Through initiatives like the STEM Accelerator, which expands the University’s outreach to female students starting in elementary schools while also implementing faculty training and employer collaboration, UTEP aims to change that paradigm, ensuring that female role models are the norm, not few and far between.

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Over the last four years of Schoephoerster’s service as dean, almost half of the faculty hired were female – a percentage significantly higher than the national average of 14.5 percent, according to the American Society of Engineering Education.

“I and the department chairs worked very closely with the search committees, and all faculty across the college, to seek out highly qualified female candidates to apply for the positions, and then in showing that the college is working hard to create a positive environment for women during the recruitment process,” he said.

This flowed directly into recruiting more female students as well as empowering those already enrolled to not only finish their degrees but move on with confidence to successful careers. The same kind of strategy is what put UTEP on top when it comes to ethnic diversity. The University now has the highest percentage of Hispanic faculty of any engineering college in the nation – more than double that of its nearest competitor – as well as the highest percentage of Hispanic students.

“We believe that will begin to make an impact for female students if that strategy is continued for the next 10 years or more,” Schoephoerster explained.

The new STEM Accelerator is a big boost for that strategy. Nava, who is the project’s principal investigator, said, “It’s perfect because it’ll allow us to develop in our faculty characteristics that will ensure or help our female students succeed, and in so doing then environment improves for everyone, males and females.”

Heidi Fehr is a sophomore majoring in mechanical engineering, expecting to graduate in May 2018. She plans to pursue a Ph.D. in order to become a professor and researcher. The current research assistant with the W.M. Keck Center for 3D Innovation and Society of Women Engineers (SWE) vice president will be interning with Lockheed Martin Aeronautics this summer to get a taste for industry.

Fehr feels strongly that on-campus resources like College of Engineering summer camps, the Women in Engineering (WIN) Program and SWE have given her both confidence and a supportive network as she follows this career path.

“We proofread each other’s resumes and applications and work together doing outreach events so that when a group of kids think of engineers, they think of us – women who want to better the world,” Fehr said.

A strong faculty presence is also key.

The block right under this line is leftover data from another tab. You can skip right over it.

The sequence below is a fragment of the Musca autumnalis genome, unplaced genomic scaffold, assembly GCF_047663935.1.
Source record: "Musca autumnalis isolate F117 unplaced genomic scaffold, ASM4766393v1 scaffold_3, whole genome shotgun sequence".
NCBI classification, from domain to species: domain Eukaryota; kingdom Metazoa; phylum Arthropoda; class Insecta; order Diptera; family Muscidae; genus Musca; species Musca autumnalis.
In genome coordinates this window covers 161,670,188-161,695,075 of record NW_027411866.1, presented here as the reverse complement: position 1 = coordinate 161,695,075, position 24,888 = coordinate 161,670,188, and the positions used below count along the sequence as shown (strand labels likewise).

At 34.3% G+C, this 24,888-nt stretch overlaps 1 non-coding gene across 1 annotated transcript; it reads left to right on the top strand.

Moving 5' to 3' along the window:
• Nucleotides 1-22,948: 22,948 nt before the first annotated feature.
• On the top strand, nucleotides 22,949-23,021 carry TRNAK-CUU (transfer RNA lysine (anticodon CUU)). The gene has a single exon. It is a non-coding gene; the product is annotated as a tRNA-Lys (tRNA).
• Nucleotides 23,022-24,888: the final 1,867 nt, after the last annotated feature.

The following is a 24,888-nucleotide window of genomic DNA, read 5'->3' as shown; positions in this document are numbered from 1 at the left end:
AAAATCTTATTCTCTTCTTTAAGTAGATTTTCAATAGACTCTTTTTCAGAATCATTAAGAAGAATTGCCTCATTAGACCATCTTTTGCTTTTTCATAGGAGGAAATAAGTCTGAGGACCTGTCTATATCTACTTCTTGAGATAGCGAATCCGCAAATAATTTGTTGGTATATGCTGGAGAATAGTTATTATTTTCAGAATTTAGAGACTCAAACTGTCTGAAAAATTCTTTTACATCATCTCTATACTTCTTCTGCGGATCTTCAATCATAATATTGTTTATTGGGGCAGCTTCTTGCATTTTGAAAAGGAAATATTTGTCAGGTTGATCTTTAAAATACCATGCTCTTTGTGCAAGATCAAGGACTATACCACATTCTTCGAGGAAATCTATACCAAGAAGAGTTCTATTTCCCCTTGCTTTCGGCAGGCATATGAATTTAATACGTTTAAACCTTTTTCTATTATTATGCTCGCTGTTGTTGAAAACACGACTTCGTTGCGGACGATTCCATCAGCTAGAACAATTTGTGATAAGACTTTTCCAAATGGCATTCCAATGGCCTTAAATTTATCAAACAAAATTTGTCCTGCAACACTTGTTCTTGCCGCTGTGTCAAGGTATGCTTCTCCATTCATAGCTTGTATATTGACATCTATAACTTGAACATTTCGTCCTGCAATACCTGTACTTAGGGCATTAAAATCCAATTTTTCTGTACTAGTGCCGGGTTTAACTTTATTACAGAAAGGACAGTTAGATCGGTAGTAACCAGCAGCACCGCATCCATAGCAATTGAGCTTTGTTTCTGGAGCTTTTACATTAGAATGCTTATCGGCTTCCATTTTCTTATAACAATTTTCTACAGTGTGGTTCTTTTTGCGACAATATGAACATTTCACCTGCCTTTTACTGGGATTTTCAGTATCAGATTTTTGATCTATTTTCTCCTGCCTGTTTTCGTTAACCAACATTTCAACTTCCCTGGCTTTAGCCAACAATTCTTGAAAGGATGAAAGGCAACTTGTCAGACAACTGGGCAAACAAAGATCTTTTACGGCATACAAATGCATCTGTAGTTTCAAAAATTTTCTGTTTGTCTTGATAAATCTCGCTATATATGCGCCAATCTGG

“I was inspired by the way she carried herself as professor as well as her teaching style,” Fehr said of Assistant Professor of Mechanical Engineering Pavana Prabhakar, Ph.D. “Her class was one of the first engineering courses I took and it really confirmed that I was studying the right thing.”

Larissa Tarango, a current master’s student in electrical engineering who aims to work within the power industry as well as obtain a Ph.D. and contribute to academia, values her mentorship by Stella Quiñones, Ph.D., associate professor of electrical and computer engineering.

“The way she motivates students and tries to implement new courses that implement different teaching techniques so that more students have a great foundation for electrical engineering is just amazing,” Tarango said.

Community outreach is key, too, so that the seed of success is planted early in girls’ minds. Corral began her involvement with the Society of Mexican-American Engineers and Scientists (MAES) when she was an undergraduate. As a professional and the current president of MAES’s El Paso chapter, she has dedicated time to judging science fairs, participating in community events and holding fundraisers to award scholarships to local students.

Zurlinden actively works with Lockheed on its student recruitment efforts at colleges around the country.

Sometimes, all you need is right at home. Both of Perez’s parents are industrial engineers.

“I had the opportunity to see them both grow as professionals and to see how much they both enjoyed their work,” Perez said. “My mother, a well-established executive within Boeing, showed me that being female should never be an obstacle to having a successful engineering career. Whenever I feel intimidated by the overwhelming male presence in the field, I think to myself, ‘If she can do it, so can I.’”

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UTEP’s new bachelor’s program in engineering leadership aims for a 50/50 gender split when it comes to enrollment. It’s current freshman class was about 45 percent women – the highest percentage of any program in the college and higher than any in the nation.

Perez is grateful that her UTEP education improved her presentation skills and eliminated some of the pressure of being a female presenter to a mostly male audience when she was given the opportunity to speak at prestigious conferences.

“Every semester we aim to have more female engineering students at the Keck Center,” she adds. “This makes me very proud because I know that those students will move on to great positions in industry, government and academia.”

Tarango has appreciated having been given so many opportunities to do what she loves as a UTEP student.

“I simply don’t let a stereotype bring me down,” she said. “I think this has worked great for me because actions speak louder than words.”